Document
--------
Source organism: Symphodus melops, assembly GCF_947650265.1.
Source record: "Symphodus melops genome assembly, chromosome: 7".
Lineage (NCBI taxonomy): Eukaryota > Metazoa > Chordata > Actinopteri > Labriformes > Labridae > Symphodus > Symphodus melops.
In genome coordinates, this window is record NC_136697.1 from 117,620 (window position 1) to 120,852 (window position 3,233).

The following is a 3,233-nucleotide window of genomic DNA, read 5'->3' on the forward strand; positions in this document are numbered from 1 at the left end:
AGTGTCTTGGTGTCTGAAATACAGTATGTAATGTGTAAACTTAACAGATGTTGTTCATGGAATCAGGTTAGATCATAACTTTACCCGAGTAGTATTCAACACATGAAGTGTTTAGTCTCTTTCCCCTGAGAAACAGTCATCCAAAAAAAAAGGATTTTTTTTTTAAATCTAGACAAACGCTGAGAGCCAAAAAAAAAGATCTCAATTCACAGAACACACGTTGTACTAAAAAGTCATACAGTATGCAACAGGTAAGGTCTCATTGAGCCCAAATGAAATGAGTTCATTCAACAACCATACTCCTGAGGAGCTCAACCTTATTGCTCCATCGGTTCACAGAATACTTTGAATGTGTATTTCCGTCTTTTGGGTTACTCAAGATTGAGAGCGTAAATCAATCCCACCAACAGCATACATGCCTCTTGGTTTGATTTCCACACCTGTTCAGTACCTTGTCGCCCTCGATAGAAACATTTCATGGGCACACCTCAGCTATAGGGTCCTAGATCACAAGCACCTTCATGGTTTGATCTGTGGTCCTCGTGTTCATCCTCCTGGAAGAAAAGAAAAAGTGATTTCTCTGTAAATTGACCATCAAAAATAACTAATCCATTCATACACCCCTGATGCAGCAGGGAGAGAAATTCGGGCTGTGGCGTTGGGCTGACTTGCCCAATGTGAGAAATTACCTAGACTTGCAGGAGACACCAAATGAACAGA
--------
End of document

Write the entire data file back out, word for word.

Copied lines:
Source organism: Symphodus melops, assembly GCF_947650265.1.
Source record: "Symphodus melops genome assembly, chromosome: 7".
Lineage (NCBI taxonomy): Eukaryota > Metazoa > Chordata > Actinopteri > Labriformes > Labridae > Symphodus > Symphodus melops.
In genome coordinates, this window is record NC_136697.1 from 117,620 (window position 1) to 120,852 (window position 3,233).

The following is a 3,233-nucleotide window of genomic DNA, read 5'->3' on the forward strand; positions in this document are numbered from 1 at the left end:
AGTGTCTTGGTGTCTGAAATACAGTATGTAATGTGTAAACTTAACAGATGTTGTTCATGGAATCAGGTTAGATCATAACTTTACCCGAGTAGTATTCAACACATGAAGTGTTTAGTCTCTTTCCCCTGAGAAACAGTCATCCAAAAAAAAAGGATTTTTTTTTTAAATCTAGACAAACGCTGAGAGCCAAAAAAAAAGATCTCAATTCACAGAACACACGTTGTACTAAAAAGTCATACAGTATGCAACAGGTAAGGTCTCATTGAGCCCAAATGAAATGAGTTCATTCAACAACCATACTCCTGAGGAGCTCAACCTTATTGCTCCATCGGTTCACAGAATACTTTGAATGTGTATTTCCGTCTTTTGGGTTACTCAAGATTGAGAGCGTAAATCAATCCCACCAACAGCATACATGCCTCTTGGTTTGATTTCCACACCTGTTCAGTACCTTGTCGCCCTCGATAGAAACATTTCATGGGCACACCTCAGCTATAGGGTCCTAGATCACAAGCACCTTCATGGTTTGATCTGTGGTCCTCGTGTTCATCCTCCTGGAAGAAAAGAAAAAGTGATTTCTCTGTAAATTGACCATCAAAAATAACTAATCCATTCATACACCCCTGATGCAGCAGGGAGAGAAATTCGGGCTGTGGCGTTGGGCTGACTTGCCCAATGTGAGAAATTACCTAGACTTGCAGGAGACACCAAATGAACAGA